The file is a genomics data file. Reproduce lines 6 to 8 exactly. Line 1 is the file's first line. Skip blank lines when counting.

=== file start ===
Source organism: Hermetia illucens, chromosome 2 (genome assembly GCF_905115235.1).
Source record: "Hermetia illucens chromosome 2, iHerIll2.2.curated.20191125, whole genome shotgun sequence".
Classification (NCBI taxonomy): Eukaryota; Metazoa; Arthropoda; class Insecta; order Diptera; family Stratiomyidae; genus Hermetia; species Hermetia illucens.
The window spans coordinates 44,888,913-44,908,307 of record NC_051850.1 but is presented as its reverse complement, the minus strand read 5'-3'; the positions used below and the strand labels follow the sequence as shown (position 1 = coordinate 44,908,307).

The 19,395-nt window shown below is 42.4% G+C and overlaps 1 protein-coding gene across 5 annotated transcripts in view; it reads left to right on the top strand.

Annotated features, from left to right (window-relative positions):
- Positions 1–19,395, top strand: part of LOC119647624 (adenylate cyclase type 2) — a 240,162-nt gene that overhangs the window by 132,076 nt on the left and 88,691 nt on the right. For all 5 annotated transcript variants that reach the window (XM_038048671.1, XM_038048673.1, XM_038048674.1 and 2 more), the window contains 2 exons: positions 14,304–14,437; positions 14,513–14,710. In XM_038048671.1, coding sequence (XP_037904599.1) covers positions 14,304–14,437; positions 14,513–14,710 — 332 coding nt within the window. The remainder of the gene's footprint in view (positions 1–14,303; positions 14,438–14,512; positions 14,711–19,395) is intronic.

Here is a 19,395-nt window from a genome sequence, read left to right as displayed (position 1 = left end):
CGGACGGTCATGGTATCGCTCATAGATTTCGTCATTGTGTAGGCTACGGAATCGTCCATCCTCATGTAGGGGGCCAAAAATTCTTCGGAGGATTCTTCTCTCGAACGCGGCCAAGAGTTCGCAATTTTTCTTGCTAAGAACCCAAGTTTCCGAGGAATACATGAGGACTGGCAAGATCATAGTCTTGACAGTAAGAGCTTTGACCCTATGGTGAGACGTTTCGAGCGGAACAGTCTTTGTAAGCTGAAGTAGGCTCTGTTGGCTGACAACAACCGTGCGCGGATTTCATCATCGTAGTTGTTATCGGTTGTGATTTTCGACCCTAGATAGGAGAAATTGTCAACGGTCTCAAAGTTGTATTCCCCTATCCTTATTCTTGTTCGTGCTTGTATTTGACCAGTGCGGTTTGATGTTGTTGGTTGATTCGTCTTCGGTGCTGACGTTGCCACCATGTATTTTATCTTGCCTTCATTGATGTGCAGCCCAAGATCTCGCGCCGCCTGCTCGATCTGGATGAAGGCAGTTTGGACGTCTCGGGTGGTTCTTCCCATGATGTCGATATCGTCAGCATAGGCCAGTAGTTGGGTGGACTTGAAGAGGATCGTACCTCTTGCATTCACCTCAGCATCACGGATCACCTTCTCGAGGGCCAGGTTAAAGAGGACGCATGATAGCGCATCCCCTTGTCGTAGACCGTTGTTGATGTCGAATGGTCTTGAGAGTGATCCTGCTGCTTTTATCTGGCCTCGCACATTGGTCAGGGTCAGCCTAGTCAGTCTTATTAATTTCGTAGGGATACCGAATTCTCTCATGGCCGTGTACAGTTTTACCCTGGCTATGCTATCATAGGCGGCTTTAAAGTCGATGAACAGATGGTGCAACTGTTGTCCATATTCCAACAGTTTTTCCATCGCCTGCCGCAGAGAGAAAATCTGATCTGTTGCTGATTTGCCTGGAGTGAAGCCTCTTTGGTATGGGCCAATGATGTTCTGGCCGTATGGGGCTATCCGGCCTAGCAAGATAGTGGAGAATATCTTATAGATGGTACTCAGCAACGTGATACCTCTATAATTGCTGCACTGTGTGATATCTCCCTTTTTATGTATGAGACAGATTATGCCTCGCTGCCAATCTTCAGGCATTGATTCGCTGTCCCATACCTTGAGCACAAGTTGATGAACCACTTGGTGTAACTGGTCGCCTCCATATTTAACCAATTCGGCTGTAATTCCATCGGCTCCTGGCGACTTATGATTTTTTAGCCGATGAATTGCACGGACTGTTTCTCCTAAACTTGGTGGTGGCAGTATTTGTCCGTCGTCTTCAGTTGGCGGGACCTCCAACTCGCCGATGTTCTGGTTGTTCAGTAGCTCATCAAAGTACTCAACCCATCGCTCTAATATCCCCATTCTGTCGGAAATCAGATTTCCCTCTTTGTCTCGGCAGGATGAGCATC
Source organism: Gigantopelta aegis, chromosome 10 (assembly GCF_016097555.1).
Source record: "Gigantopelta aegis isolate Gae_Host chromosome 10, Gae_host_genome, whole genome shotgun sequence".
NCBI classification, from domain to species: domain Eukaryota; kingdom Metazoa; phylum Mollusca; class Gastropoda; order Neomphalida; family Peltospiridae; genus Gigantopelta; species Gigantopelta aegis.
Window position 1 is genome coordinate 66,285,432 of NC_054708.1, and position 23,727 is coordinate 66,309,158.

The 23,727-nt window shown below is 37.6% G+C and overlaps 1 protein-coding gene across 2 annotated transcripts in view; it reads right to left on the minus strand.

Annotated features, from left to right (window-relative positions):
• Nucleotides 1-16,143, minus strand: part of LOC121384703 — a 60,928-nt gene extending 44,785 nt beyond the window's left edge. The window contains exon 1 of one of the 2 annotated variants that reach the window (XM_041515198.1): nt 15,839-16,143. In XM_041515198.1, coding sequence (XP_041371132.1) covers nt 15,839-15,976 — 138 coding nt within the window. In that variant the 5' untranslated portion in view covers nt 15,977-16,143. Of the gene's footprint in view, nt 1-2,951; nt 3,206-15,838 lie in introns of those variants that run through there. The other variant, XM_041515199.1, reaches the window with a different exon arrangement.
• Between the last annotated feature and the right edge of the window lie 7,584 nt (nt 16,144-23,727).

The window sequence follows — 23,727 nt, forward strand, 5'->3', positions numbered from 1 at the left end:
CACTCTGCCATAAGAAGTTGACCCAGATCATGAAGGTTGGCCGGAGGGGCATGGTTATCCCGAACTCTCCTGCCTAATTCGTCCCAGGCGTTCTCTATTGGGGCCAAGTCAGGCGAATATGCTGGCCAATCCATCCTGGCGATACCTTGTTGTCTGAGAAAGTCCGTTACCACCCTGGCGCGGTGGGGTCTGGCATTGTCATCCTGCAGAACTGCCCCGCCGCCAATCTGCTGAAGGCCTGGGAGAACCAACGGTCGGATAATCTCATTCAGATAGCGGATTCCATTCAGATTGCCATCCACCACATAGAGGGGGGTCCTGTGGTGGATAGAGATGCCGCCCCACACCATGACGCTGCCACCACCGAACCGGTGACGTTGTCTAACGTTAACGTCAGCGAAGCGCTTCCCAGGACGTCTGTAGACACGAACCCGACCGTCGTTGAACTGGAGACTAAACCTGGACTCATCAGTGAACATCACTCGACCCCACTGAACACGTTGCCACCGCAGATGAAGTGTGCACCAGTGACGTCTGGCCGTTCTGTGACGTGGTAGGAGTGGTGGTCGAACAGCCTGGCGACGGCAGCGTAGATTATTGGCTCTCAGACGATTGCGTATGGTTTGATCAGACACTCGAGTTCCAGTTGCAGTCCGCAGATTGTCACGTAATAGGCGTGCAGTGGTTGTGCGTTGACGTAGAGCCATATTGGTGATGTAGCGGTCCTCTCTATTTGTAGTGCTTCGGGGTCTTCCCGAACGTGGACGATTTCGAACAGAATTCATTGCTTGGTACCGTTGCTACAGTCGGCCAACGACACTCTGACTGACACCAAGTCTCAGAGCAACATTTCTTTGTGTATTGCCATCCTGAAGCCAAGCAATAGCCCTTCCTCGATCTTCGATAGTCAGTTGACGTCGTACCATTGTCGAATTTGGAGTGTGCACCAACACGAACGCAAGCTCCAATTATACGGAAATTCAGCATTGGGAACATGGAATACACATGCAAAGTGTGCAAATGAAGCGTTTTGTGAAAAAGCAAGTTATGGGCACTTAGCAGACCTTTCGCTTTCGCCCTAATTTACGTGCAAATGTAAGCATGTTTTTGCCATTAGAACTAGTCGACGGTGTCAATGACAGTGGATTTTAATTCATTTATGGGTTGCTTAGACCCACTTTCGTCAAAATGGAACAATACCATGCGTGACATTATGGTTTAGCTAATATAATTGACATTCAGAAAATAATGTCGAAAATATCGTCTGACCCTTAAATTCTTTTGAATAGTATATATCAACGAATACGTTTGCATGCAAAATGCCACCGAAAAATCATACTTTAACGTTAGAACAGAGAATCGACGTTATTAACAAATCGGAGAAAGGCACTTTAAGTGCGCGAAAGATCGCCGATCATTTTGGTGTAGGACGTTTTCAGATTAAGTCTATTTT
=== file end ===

Annotated features, from left to right (window-relative positions):
- Positions 1–19,395, top strand: part of LOC119647624 (adenylate cyclase type 2) — a 240,162-nt gene that overhangs the window by 132,076 nt on the left and 88,691 nt on the right. For all 5 annotated transcript variants that reach the window (XM_038048671.1, XM_038048673.1, XM_038048674.1 and 2 more), the window contains 2 exons: positions 14,304–14,437; positions 14,513–14,710. In XM_038048671.1, coding sequence (XP_037904599.1) covers positions 14,304–14,437; positions 14,513–14,710 — 332 coding nt within the window. The remainder of the gene's footprint in view (positions 1–14,303; positions 14,438–14,512; positions 14,711–19,395) is intronic.

Here is a 19,395-nt window from a genome sequence, read left to right as displayed (position 1 = left end):